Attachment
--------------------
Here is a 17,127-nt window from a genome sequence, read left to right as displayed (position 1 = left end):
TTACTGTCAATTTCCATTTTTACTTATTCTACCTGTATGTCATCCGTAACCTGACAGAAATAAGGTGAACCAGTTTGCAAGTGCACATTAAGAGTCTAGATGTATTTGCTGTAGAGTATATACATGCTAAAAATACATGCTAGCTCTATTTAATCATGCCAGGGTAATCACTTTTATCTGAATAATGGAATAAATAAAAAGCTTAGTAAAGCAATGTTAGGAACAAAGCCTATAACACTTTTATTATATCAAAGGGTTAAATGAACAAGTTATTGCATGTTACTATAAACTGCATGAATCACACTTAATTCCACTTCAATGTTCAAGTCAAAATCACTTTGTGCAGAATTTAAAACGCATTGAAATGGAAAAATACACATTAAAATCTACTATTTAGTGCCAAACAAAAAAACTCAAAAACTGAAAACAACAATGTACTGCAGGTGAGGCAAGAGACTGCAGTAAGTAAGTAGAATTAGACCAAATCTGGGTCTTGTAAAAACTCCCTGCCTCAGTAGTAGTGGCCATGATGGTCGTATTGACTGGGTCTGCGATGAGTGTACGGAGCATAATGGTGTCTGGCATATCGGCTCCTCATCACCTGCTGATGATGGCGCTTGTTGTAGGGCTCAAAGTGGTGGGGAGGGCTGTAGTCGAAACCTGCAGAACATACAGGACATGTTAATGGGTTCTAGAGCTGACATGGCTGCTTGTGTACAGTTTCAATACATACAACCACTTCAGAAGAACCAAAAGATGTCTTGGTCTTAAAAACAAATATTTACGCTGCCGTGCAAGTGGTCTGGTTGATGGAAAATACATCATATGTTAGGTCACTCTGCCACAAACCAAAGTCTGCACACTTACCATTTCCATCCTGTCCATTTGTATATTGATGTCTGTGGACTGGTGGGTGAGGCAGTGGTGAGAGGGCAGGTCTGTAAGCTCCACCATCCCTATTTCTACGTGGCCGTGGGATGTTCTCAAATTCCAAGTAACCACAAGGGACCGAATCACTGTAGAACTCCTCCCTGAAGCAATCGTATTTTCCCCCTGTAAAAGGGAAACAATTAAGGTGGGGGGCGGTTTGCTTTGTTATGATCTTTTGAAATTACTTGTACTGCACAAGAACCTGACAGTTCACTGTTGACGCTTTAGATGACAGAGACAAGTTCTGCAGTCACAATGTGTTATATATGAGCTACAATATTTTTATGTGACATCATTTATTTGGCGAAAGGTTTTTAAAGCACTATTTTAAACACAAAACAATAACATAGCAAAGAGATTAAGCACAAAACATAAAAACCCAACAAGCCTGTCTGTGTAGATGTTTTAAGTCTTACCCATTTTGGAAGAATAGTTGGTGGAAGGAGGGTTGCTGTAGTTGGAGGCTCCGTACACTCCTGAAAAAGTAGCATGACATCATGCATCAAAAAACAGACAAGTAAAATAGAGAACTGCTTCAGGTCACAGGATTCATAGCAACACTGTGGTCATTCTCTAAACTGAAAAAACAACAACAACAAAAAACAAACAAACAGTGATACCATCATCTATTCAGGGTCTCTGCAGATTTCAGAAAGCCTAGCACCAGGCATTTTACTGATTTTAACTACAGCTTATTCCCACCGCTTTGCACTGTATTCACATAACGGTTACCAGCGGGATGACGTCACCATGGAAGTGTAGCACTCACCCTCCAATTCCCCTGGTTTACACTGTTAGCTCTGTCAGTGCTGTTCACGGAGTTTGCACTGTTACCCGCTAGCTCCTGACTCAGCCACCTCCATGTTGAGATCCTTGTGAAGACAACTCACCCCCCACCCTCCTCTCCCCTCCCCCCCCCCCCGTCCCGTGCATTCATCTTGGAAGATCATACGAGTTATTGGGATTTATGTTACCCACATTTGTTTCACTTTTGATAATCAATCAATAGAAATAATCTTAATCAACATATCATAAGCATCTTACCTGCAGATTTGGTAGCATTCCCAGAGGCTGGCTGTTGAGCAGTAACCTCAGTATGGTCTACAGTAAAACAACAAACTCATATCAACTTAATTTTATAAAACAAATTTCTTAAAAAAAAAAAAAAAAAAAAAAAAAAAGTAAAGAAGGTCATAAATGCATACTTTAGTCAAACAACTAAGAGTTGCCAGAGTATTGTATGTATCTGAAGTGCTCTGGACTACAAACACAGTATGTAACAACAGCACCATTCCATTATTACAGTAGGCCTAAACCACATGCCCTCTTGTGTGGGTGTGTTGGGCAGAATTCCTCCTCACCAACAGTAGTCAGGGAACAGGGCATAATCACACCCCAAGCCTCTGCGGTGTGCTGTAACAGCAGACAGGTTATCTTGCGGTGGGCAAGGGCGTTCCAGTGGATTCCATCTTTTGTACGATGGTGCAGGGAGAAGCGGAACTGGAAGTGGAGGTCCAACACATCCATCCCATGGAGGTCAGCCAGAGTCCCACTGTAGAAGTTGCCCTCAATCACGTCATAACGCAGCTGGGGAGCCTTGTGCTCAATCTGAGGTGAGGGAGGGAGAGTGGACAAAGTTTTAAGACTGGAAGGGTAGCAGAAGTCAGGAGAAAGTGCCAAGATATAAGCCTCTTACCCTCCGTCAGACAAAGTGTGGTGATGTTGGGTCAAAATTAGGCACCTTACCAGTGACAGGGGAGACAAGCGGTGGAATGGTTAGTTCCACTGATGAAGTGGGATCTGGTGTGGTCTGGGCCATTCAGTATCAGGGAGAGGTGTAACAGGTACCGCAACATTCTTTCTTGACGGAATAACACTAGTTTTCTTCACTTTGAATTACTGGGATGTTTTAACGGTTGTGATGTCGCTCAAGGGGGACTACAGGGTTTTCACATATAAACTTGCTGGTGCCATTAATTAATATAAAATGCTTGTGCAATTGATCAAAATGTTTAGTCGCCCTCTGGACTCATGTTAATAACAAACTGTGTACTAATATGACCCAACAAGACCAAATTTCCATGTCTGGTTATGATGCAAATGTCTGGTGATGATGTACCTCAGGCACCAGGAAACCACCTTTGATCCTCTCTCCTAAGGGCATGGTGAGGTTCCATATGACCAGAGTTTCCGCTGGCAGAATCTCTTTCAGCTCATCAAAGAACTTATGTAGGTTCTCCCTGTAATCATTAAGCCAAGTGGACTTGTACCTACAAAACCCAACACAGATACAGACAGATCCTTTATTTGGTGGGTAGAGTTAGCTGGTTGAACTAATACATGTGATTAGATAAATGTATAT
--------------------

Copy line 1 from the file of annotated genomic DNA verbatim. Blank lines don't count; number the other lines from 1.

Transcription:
Here is a 17,127-nt window from a genome sequence, read left to right as displayed (position 1 = left end):